Stuart Forster enjoys a spa day at Blue Lagoon Iceland dining at the resort’s Lava Restaurant after steeping in the mineral-rich water of the geothermally heated pool.
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Iceland’s Blue Lagoon has evolved into one of the world’s best-known spas. Would a visit to the island really be complete without soaking in the geothermally heated seawater of the popular spa?
Visiting the Blue Lagoon
The volcanic landscape around the Blue Lagoon makes a dramatic impression. Even under an overcast sky I was tempted to pause the car to photograph plumes steam rising from the vents of the nearby Svartsengi geothermal power plant, which heats the water of the spa. Green moss tops the black stone of the lava field.
The water of the Blue Lagoon’s freeform outdoor pool is warm and milky blue. The heated water is rich in minerals that are reputedly good for the skin.
Spa at the Blue Lagoon in Iceland
After stepping out from the changing rooms into the cool air of an autumn day I hung my white bathrobe on one of the outdoor hangers and headed to the pool.
I’m not a fan of immersing myself in cold water but had nothing to fear. The air over the pool was misty due to the rising heat of evaporating water. Even if I’d known somebody on the far side of the pool I’d have struggled to recognise them.
Submerging myself in the Blue Lagoon was like stepping into a vast bathtub. A sign informed me that the water temperature, where I entered, was 38°C. I could feel the temperature rise and fall as I moved slowly around the pool.
Cold beer in Iceland
I kept myself submerged from my shoulders down, to maximise my enjoyment of the pool’s heat. Occasionally I’d dip deeper. When my eye level was close to surface of the water I noticed that the volcanic rock was caked in white minerals.
After a few minutes in the pool I rubbed my hand over my shoulder and noticed that my skin felt smooth.
I popped to the bar and ordered myself a drink while still in the water. It seemed beautifully indulgent to be sipping a cold beer while floating in a warm pool on a Wednesday afternoon. After licking my salty lips, the beer seemed especially refreshing.
Mud mask in the Blue Lagoon
Silica mud masks were also being distributed from a poolside fridge.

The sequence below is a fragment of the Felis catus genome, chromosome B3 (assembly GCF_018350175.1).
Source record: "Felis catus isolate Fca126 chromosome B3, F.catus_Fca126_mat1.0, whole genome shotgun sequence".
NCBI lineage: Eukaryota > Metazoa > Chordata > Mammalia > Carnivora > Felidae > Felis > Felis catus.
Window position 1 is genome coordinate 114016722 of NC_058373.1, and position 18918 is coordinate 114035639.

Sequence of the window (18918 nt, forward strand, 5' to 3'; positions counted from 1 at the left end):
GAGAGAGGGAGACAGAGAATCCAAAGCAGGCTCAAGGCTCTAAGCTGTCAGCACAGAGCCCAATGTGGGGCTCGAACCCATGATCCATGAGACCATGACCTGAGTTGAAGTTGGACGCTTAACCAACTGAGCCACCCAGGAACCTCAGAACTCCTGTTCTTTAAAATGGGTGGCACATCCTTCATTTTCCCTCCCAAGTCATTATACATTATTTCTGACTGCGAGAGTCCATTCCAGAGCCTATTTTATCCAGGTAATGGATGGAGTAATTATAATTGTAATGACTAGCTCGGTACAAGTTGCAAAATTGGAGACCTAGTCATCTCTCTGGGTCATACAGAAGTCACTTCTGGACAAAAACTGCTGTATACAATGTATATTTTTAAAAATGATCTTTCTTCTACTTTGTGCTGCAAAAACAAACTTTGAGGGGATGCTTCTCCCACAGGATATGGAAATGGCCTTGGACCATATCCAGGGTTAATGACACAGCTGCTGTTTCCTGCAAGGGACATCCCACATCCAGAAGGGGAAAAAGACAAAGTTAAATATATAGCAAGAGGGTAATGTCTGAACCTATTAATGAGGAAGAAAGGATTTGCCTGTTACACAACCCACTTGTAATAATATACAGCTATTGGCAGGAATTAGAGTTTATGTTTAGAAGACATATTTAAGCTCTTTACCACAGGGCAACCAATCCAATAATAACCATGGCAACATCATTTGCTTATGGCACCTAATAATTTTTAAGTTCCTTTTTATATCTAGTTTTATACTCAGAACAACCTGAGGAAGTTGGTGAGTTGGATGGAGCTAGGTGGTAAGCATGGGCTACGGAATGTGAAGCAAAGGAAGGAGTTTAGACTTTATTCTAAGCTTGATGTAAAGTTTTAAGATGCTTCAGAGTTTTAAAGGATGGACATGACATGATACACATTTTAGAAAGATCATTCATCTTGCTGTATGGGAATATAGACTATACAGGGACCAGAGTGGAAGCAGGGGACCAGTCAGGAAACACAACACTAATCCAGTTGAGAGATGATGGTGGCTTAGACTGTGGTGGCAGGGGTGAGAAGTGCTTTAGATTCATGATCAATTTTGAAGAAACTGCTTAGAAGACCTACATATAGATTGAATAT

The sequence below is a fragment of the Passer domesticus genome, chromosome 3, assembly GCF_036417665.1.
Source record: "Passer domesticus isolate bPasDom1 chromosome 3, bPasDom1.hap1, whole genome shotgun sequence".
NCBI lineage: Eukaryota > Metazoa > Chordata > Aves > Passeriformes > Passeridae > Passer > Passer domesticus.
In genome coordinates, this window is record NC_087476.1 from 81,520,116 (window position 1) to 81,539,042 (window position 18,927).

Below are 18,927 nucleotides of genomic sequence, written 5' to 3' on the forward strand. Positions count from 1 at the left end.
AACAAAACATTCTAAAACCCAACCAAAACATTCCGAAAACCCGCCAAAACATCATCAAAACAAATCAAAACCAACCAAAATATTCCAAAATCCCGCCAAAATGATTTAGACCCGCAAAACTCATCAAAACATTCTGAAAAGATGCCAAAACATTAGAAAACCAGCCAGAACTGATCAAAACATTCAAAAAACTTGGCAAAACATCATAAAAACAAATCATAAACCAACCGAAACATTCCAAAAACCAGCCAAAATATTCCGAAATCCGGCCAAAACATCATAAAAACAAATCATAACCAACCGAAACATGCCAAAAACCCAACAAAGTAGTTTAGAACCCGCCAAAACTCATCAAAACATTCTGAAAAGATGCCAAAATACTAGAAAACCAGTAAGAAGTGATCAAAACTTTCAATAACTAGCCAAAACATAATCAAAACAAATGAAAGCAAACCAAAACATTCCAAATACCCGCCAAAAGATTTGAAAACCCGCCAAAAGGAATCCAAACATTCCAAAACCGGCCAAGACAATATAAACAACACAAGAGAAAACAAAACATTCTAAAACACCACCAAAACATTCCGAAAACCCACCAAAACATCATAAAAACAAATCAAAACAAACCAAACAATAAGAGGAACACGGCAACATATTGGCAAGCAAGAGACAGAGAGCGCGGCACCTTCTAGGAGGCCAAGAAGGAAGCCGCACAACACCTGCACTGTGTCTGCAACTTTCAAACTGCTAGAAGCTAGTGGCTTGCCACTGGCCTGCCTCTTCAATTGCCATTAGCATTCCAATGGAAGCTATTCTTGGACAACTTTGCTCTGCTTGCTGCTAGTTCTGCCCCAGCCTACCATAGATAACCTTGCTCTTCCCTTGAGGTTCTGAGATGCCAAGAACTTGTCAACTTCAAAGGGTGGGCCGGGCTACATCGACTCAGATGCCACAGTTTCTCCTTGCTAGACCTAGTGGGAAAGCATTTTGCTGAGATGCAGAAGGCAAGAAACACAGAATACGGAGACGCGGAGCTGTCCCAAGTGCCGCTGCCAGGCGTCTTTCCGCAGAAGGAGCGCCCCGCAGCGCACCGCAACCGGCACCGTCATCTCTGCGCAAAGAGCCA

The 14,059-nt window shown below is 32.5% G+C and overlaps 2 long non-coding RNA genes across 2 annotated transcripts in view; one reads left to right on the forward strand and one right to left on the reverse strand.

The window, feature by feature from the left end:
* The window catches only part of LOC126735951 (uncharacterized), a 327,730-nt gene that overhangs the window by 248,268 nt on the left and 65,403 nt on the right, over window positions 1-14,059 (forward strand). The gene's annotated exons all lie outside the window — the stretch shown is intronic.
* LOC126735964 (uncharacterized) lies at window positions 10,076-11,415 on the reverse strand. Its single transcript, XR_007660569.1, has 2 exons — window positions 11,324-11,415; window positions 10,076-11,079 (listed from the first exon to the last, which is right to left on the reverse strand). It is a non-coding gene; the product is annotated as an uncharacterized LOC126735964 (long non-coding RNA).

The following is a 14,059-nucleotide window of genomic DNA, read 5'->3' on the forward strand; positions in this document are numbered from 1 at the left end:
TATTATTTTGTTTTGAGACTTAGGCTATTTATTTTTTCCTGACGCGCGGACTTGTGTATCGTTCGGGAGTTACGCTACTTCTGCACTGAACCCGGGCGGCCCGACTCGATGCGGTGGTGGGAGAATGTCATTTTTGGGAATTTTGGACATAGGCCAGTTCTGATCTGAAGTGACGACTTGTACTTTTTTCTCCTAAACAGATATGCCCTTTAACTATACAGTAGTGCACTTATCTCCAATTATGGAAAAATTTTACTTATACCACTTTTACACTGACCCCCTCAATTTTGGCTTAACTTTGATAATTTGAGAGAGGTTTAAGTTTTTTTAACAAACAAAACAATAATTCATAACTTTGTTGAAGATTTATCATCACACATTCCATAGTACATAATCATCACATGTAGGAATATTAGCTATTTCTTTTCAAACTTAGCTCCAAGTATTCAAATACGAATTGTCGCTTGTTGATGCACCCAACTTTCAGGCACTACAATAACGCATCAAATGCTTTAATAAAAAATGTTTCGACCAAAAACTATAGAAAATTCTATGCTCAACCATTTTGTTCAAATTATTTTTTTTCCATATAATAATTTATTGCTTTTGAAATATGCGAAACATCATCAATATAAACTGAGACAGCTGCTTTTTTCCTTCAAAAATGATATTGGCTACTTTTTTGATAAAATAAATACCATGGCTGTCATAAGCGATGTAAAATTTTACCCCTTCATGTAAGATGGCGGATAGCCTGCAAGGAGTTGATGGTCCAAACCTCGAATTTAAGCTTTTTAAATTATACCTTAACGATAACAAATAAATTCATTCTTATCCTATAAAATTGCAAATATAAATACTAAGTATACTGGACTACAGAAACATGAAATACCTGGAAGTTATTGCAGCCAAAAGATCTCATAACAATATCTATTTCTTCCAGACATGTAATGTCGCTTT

“You’ll feel 10 years younger,” said the smiling woman who handed to cold, grey-white clay-like lump to me. She explained that I should knead the mud to warm it and apply it after wetting my face. After a few minutes my cheeks and forehead felt silky smooth.
Dining at Lava Restaurant
For the next couple of hours I enjoyed relaxing then showered before heading into the Blue Lagoon’s poolside Lava Restaurant. The dining room’s floor-to-ceiling windows offer views onto mounds of dark lava and the pools of the spa.
Lava serves modern Icelandic cuisine. The restaurant provides a chic setting and a relaxed atmosphere.
It strikes me as the kind of place that’s ideal for treating a partner to a surprise meal while on the road. In addition to a la carte options it’s possible to choose two or three courses from the restaurant’s vegetarian, seafood and Icelandic gourmet menus. (If you’re considering dining while at the Blue Lagoon view the Lava Restaurant menus online.)
For my main course I selected the grilled Icelandic lamb. The flavour and texture was spot on. Deliciously, the meat was pink in the middle. It was accompanied by crunchy chickpeas, cubed apple, crispy cabbage and a rich jus.
It proved such a pleasant place to while away time that I opted for the cheeseboard before coffee.
The Blue Lagoon warranted the 40-minute drive out from Reykjavik, Iceland’s capital city. My time in the pool and Lava Restaurant proved an enjoyable and relaxing way of spending an afternoon.
Blue Lagoon Iceland tickets
See the Blue Lagoon Iceland (Norðurljósavegur 9, 240 Grindavík, Iceland; tel. +354 420 8800) website for information about opening times (which vary according to the time of year) and entry prices.
Blue Lagoon tickets are available from the website. It is necessary to pre-book the time you want to visit.
Map of the Blue Lagoon
The Blue Lagoon Iceland is set amid a remarkable volcanic landscape. Unsure of the location of the famous spa? Plan your visit by zooming into or out of the map below:
Getting to the Blue Lagoon Iceland
Want to travel from Reykjavik to the Blue Lagoon? Drive along Highway 41, join Highway 43 then follow the signs to the Blue Lagoon.
Bus 55 travels between Reykjavik and Keflavik, stopping near the Blue Lagoon. GrayLine is one of the companies offering excursions to the Blue Lagoon.
Blue Lagoon Iceland hotels
The Retreat at Blue Lagoon Iceland is a five-star hotel. Search for hotels near Blue Lagoon Iceland via Booking.com (£):
Books about Iceland
Planning a trip to Iceland? You may find the following books worthwhile:
Icelandic Folk Tales (£):
For more ideas about things to do and see in Iceland, take a look at the Visit Iceland website.
Thank you for visiting Go Eat Do and reading this post about the Blue Lagoon Iceland. If you enjoyed this post you may like this post about going naked at a sauna in Germany
Stuart Forster, the author of this post, is an award-winning journalist. He was named Digital Influencer of the Year at the 2018 Holland Press Awards. Stuart is based in North East England and available for magazine, newspaper and online commissions.
Photographs illustrating this post are by Why Eye Photography. Looking for a North East England photographer? Commission a shoot by calling 07947 587136 or making contact via the Why Eye Photography website.
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A version of this post was first published on Go Eat Do on 15 October 2018.